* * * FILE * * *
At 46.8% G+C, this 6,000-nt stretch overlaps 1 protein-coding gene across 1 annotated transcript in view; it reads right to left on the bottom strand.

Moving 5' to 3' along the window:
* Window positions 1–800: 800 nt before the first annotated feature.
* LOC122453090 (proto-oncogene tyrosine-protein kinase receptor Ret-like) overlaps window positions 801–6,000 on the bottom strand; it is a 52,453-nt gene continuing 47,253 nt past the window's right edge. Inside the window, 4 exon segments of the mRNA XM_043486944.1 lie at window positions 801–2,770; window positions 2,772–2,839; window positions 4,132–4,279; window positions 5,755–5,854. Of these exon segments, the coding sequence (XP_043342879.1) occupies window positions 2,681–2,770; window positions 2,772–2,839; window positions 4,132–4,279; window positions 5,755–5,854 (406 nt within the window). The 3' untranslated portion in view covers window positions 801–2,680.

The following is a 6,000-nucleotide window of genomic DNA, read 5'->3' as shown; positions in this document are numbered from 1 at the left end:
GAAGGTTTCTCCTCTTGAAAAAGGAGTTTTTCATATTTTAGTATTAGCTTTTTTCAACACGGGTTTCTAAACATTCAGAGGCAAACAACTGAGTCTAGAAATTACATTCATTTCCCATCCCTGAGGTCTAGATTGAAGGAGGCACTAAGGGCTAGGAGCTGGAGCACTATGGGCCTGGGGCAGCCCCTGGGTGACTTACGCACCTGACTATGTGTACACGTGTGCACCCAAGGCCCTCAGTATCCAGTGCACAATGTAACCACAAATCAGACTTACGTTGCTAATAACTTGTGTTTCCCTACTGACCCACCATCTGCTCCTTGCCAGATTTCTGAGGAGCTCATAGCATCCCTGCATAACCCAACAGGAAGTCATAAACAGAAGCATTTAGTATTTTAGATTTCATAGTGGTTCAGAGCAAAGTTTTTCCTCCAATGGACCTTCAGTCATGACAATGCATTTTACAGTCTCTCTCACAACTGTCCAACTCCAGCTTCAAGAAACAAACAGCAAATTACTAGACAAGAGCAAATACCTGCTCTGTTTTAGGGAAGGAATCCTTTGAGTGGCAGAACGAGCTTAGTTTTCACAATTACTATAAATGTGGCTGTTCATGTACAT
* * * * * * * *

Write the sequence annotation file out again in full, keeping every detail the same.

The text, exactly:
At 46.8% G+C, this 6,000-nt stretch overlaps 1 protein-coding gene across 1 annotated transcript in view; it reads right to left on the bottom strand.

Moving 5' to 3' along the window:
* Window positions 1–800: 800 nt before the first annotated feature.
* LOC122453090 (proto-oncogene tyrosine-protein kinase receptor Ret-like) overlaps window positions 801–6,000 on the bottom strand; it is a 52,453-nt gene continuing 47,253 nt past the window's right edge. Inside the window, 4 exon segments of the mRNA XM_043486944.1 lie at window positions 801–2,770; window positions 2,772–2,839; window positions 4,132–4,279; window positions 5,755–5,854. Of these exon segments, the coding sequence (XP_043342879.1) occupies window positions 2,681–2,770; window positions 2,772–2,839; window positions 4,132–4,279; window positions 5,755–5,854 (406 nt within the window). The 3' untranslated portion in view covers window positions 801–2,680.

The following is a 6,000-nucleotide window of genomic DNA, read 5'->3' as shown; positions in this document are numbered from 1 at the left end:
GAAGGTTTCTCCTCTTGAAAAAGGAGTTTTTCATATTTTAGTATTAGCTTTTTTCAACACGGGTTTCTAAACATTCAGAGGCAAACAACTGAGTCTAGAAATTACATTCATTTCCCATCCCTGAGGTCTAGATTGAAGGAGGCACTAAGGGCTAGGAGCTGGAGCACTATGGGCCTGGGGCAGCCCCTGGGTGACTTACGCACCTGACTATGTGTACACGTGTGCACCCAAGGCCCTCAGTATCCAGTGCACAATGTAACCACAAATCAGACTTACGTTGCTAATAACTTGTGTTTCCCTACTGACCCACCATCTGCTCCTTGCCAGATTTCTGAGGAGCTCATAGCATCCCTGCATAACCCAACAGGAAGTCATAAACAGAAGCATTTAGTATTTTAGATTTCATAGTGGTTCAGAGCAAAGTTTTTCCTCCAATGGACCTTCAGTCATGACAATGCATTTTACAGTCTCTCTCACAACTGTCCAACTCCAGCTTCAAGAAACAAACAGCAAATTACTAGACAAGAGCAAATACCTGCTCTGTTTTAGGGAAGGAATCCTTTGAGTGGCAGAACGAGCTTAGTTTTCACAATTACTATAAATGTGGCTGTTCATGTACAT